When I was a kid, my favorite game to play was "Teacher." Guess who always played the teacher.
I took things pretty seriously. So seriously, in fact, the other kids stopped wanting to play with me. I may or may not have wanted them to do actual school work and pay attention to my lectures.
I also loved music. Listening, singing, performing. I played the piano for years. So even though I'd fallen in love with writing in high school and even declared English as my original university major, it was no surprise to anyone when I switched my focus to music education.
Not long after changing my major, I took a piano pedagogy class and established my own private studio. I began with six little girls and big dreams.
Around the same time, the leadership of our small Baptist church in Marion, Louisiana asked me to begin a children's choir. They wanted the kids to perform a musical at Christmas. The project wasn't my idea, but I threw all I had into it. We not only performed. I wrote my own productions. Plural. As in one at Christmas, another at Easter, and another at the beginning of summer.
My first children's choir.
Here, I'm modeling three of the props used in my original (and hilarious) children's production of Joshua and the Jericho Thugs—gold chains, plastic crowbars and kazoos. That's right. Kazoos.
After three productions, I decided I wanted the kids to learn to read music, so we worked during the summer using recorders. Because—obviously—I’m a glutton for punishment, but also because I didn't know a better way.
My students loved me, shortcomings and all. (I was pretty fond of them, too.) Most of my private students caught my passion for singing and acting. Carson Richman, the tall girl standing at my right in the photo below, has been involved in choir and theater since she was in my studio. She joined the LSU theater program this fall. Sarah Katherine McCallum, the little brunette on my left has also stayed involved in music and theater. She now takes lessons from one of my vocal instructors, Dr. Claire Vangelisti at ULM, is involved in the Strauss Youth Academy for the Arts in Monroe, and was the fourth runner up at the Miss America Outstanding Teen pageant this year. I can't take credit for how incredible she is now, but I can take credit for the seed. Almost all of the students who came through my studio still actively enjoy music. Which was half my goal.
Part of me knew there was more to give them, but I lacked the skill set to give it, I didn't know how to acquire the skill set, and I ran out of time to figure it out. I became happily distracted with the joys of motherhood in 2009 and scraped by until I became not so happily distracted with the grim realities of chronic disease in 2011.
I kept hoping to get my disease under enough control to teach again, but after two years of frequent anaphylactic reactions, arthritis, carpal tunnel, fibromyalgia, brain fog, and necessary isolation followed by a diagnosis of Mast Cell Activation Syndrome—which is incurable—my hopes died and my inner music teacher with them. Like died died.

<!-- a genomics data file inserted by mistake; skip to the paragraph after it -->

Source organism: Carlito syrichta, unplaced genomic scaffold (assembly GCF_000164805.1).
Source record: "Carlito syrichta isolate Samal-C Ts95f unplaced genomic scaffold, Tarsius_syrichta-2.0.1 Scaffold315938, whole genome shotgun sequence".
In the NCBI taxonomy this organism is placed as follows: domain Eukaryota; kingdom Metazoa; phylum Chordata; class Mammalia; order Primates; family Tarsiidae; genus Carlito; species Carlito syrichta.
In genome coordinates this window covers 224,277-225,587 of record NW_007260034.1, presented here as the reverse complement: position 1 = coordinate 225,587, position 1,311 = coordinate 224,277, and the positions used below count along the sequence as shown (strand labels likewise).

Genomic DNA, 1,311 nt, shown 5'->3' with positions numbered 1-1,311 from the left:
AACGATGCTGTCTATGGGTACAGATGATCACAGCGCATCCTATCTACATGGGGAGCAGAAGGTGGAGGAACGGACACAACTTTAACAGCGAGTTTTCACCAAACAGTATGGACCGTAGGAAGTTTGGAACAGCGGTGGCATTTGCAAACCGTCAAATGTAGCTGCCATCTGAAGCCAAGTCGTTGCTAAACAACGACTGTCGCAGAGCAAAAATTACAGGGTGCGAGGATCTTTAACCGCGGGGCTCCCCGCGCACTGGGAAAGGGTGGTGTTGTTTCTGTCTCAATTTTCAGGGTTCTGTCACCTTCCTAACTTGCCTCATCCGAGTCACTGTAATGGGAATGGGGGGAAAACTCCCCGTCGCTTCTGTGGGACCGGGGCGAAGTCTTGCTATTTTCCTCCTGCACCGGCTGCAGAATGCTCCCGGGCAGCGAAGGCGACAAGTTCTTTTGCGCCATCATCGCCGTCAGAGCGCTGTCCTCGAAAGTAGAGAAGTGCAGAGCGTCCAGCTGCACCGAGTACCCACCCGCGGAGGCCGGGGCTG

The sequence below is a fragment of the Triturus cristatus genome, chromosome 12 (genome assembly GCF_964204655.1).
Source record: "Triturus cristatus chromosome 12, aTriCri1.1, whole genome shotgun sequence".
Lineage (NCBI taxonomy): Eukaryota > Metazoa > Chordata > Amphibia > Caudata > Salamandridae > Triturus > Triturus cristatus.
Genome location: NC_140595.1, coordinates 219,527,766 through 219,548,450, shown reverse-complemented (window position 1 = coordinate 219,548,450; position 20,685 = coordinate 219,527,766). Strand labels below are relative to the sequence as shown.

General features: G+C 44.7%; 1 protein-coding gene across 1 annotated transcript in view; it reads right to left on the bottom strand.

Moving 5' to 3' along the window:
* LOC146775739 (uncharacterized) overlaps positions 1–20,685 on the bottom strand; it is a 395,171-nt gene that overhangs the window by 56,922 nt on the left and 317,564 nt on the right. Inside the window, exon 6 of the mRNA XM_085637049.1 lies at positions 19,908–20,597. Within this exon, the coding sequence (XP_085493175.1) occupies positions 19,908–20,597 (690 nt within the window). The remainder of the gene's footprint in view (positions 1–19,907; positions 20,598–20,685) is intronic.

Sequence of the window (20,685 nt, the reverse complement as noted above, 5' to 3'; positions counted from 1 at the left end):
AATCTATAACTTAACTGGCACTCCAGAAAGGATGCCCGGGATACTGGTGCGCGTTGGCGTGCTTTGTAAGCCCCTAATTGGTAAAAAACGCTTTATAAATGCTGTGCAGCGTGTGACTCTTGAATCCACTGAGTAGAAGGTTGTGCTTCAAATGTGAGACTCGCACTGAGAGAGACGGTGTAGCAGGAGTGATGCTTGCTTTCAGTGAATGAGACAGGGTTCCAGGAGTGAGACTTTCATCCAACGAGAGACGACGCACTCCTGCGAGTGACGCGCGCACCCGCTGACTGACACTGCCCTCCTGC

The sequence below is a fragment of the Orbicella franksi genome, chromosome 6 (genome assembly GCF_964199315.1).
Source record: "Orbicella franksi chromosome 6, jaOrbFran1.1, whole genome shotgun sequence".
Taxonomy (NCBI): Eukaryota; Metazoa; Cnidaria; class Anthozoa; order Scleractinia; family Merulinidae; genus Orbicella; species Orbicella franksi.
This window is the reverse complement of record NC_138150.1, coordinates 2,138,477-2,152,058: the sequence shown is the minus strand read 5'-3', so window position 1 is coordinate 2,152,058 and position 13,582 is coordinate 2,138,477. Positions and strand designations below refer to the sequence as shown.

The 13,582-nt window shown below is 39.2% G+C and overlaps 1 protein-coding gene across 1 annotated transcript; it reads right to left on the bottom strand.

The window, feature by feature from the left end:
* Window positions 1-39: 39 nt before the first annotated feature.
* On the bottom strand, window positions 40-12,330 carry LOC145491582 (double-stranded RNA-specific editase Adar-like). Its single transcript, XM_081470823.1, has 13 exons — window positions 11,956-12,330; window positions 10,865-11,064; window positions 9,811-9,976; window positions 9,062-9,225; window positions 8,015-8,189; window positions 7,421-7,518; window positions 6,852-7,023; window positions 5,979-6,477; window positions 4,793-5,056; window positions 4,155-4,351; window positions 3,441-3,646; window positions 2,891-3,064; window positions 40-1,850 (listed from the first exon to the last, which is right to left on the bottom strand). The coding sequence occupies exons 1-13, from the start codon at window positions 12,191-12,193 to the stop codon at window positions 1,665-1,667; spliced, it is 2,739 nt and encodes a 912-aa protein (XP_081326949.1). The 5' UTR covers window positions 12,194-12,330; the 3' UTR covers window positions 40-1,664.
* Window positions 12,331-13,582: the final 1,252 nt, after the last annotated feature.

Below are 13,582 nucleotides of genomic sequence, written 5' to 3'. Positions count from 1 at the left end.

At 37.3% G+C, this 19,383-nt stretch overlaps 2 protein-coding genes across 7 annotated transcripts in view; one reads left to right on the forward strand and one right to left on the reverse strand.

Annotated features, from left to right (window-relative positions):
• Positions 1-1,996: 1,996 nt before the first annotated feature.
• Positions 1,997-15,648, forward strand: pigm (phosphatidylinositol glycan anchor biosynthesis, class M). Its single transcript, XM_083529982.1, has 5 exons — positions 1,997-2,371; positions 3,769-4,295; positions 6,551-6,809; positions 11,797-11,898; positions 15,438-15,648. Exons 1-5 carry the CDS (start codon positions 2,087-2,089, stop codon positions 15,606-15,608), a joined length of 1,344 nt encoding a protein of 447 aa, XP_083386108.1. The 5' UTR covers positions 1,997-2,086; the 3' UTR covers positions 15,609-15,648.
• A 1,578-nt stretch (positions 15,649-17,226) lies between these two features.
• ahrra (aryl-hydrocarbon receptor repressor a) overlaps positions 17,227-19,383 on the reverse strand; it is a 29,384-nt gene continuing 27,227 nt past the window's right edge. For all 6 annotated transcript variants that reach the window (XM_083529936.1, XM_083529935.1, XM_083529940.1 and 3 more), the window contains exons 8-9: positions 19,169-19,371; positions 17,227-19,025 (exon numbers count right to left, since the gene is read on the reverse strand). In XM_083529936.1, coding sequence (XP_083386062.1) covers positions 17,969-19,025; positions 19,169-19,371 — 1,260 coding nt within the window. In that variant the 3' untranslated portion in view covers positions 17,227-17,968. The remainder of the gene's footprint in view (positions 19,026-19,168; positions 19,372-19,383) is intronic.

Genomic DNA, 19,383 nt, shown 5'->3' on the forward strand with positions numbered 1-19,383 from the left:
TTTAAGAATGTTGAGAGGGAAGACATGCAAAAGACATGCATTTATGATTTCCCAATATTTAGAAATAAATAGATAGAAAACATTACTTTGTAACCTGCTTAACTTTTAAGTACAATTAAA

I laid her to rest in a locked box, buried her, mourned at the funeral, threw a few flowers on the grave and moved on. It hurt too much to dwell on the loss. Apparently, God wanted me to write. I wasn't supposed to teach music. I was never that great at it anyway, I told myself. So it was just as well.
Meanwhile, my friend Jarrod Richey was doing some exciting things with music education. I met Jarrod in music school at Louisiana Tech. We sang in choir together and both earned our degrees in Music Education.
He went on to earn his Master's in Choral Conducting at ULM and later his complete certification in Kodály methodology. A few years ago, he was hired as the music teacher at Geneva Christian Academy, a small Classical Christian school in Monroe, Louisiana.
Jarrod had been preaching the advantages of Classical Christian education since before Micah was born, so I became interested in the school. When the time came to make a decision about Micah's kindergarten year, I was too sick to investigate the school in person, so I sent my mom.
She reported the school would be an excellent choice based upon the educational approach alone. But when she observed Jarrod teach music to the little ones, she knew it was the right school. "I wept," she said.
The summer before Micah started school, Jarrod put together a Christian music camp called Jubilate Deo. Excited about the opportunity, I enrolled Micah...who came down with viral tonsillitis the second day of camp and couldn't continue. But I heard great things.